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The opioid epidemic has come at a high cost to the Philadelphia region and city officials have sued several leading pharmaceutical companies in an effort to hold them accountable for their alleged role in the crisis.

The city of Philadelphia on Wednesday filed suit against five major drug companies, including Johnson & Johnson and Allergan, alleging that the companies used deceptive marketing tactics to increase sales of opioids, and failed to properly warn about the risks for addiction.

The suit, which was filed in the Philadelphia Court of Common Pleas, asks that the drug companies be made to pay for detoxification treatment of residents suffering from opioid addiction attributable to prescription drugs, and seeks recovery of the money it has spent on municipal services to combating the opioid crisis, including emergency response, health and court services. The lawsuit also seeks an injunction to bar the companies from promoting opioid painkillers as a safe medication.

“This public health crisis harms public safety, order and economic productivity,” City Solicitor Sozi Pedro Tulante said in a statement to the press. “City agencies have incurred large, burdensome, unnecessary and avoidable costs to address the crisis. It is our duty to devote all resources we can to help protect the public from further perils and to finally put an end to the practices which are the root of this epidemic.”

The city Law Department is not acting alone in filing the lawsuit, which city officials stressed is different than the lawsuits several other municipalities have recently filed over the growing opioid crisis. Five Philadelphia law firms are working with the city to pursue the claims. Those firms are Berger & Montague, Dilworth Paxson, Sheller P.C., Sacks Weston Diamond, and Young Ricchiuti Caldwell & Heller. Temple University’s Beasley School of Law professor David Kairys is also representing the city in the case.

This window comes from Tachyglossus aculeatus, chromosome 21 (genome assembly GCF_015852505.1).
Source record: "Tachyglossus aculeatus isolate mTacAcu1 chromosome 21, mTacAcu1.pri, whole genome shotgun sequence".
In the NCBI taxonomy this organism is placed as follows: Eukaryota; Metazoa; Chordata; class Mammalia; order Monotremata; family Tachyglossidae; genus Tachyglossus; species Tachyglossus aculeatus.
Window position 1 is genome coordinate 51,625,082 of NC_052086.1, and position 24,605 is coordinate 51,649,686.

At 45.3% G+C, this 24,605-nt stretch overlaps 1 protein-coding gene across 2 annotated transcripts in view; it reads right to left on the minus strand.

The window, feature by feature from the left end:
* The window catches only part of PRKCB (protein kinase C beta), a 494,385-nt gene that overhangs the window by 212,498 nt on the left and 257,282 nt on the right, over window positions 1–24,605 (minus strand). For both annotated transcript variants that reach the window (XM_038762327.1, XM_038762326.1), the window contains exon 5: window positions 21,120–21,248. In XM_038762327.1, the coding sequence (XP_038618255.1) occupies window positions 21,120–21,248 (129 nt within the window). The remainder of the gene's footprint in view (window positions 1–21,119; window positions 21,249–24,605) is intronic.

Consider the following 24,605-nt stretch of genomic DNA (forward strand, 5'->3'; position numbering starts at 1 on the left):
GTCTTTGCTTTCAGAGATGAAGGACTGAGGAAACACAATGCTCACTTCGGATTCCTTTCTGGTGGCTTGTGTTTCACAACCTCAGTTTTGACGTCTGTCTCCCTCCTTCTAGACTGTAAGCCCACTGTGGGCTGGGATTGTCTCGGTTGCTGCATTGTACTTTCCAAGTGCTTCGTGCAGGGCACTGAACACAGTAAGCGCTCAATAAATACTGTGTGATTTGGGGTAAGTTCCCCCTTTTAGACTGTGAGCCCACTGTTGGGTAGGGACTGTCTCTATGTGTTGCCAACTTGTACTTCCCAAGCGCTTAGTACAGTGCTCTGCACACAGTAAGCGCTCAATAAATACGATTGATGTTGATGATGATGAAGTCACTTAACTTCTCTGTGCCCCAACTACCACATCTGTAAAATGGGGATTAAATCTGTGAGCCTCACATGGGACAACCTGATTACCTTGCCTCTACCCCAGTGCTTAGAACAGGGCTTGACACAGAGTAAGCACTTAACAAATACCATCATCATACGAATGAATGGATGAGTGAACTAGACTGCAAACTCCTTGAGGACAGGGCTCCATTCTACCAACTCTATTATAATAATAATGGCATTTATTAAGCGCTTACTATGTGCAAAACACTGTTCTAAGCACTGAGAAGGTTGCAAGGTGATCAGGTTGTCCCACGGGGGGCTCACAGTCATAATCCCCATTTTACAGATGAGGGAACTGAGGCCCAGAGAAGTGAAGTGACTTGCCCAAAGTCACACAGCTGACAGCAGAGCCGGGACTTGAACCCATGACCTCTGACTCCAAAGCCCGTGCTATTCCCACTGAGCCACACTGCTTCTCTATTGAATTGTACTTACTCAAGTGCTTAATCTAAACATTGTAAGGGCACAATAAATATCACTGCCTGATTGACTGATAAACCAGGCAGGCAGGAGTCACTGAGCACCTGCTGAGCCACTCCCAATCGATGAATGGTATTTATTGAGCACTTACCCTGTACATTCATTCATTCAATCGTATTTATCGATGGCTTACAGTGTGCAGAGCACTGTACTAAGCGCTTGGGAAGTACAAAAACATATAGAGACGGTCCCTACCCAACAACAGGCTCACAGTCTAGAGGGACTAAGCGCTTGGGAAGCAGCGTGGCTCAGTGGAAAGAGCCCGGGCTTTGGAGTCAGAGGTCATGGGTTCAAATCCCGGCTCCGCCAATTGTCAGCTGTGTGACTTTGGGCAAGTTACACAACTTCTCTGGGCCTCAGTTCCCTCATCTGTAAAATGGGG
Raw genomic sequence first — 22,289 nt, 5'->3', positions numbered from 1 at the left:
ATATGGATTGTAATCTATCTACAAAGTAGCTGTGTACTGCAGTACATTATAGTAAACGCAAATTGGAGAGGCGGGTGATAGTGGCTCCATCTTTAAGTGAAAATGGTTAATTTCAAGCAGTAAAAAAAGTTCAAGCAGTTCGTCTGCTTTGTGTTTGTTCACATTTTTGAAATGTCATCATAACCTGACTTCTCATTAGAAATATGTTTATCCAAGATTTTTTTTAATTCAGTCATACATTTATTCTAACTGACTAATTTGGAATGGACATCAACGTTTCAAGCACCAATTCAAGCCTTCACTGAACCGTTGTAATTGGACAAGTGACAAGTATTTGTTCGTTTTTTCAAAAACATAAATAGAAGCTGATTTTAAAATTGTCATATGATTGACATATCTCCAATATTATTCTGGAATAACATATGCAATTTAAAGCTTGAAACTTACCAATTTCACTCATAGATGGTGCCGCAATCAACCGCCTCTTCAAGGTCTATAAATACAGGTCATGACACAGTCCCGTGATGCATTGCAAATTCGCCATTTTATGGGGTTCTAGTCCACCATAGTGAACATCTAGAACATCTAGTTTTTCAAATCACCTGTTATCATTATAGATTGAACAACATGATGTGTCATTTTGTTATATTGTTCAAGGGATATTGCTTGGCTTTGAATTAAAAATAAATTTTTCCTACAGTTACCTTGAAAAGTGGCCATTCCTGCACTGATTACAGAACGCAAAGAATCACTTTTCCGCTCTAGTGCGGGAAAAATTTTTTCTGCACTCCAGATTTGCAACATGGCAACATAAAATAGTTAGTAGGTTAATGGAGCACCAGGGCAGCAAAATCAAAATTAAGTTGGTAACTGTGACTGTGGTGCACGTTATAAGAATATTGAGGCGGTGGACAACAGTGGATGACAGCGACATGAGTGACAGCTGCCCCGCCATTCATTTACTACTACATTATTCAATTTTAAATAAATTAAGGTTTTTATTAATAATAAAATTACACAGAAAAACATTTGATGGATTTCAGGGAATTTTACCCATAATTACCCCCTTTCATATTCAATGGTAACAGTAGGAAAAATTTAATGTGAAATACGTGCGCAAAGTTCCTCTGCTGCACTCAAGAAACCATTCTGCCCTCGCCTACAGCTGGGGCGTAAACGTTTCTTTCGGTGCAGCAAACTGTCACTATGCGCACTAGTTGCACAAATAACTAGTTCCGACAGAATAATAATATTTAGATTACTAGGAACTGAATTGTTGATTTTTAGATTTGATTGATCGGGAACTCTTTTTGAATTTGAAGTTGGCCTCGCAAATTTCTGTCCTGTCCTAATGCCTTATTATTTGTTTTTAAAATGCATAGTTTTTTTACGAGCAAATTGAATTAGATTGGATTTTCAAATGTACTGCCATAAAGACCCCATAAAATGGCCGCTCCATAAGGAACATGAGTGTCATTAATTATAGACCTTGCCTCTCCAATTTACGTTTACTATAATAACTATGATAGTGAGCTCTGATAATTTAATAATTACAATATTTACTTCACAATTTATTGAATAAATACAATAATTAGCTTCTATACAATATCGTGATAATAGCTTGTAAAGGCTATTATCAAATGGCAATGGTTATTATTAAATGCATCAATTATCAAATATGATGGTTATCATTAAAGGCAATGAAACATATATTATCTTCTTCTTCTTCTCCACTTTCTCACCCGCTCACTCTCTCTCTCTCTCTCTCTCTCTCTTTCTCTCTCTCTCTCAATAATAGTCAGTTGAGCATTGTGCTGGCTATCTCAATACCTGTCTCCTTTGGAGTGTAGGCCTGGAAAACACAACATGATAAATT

During a press conference Wednesday, Tulante said the firms are all working on a contingency fee basis, with the fee expected to be about 33 percent of the city’s total recovery. He said the firms brought a lot of experience to the case, and that the lawsuit was not the type of litigation the Law Department could handle on its own.

Philadelphia is not the first municipality to sue prescription opioid manufacturers for their alleged role in the growth of opioid addiction around the country. Cities like Chicago and Indianapolis have already done so.

But, according to city officials, this lawsuit is different because it focuses exclusively on the toll the epidemic has taken on Philadelphia, which, according to city Health Commissioner Dr. Thomas Farley, has the highest rate of overdose deaths of any large city in the country. The lawsuit also focuses in part on the city’s nuisance laws and its fair practices ordinance.

Tulante said he has been in contact with officials in cities with suits already in progress, but there likely will not be any formal efforts to consolidate with any litigations already in progress.

A spokesman for Purdue Pharma said the company denies the allegations and looks forward to the opportunity to present its defense.

“We are deeply troubled by the prescription and illicit opioid abuse crisis, and are dedicated to being part of the solution,” spokesman John Puskar said. “As a company grounded in science, we must balance patient access to FDA-approved medicines, while working collaboratively to solve this public health challenge.”

The other defendants, Allergan, Janssen Pharmaceuticals, Endo Pharmaceuticals and Cephalon, which was purchased by Teva, did not return requests for comment.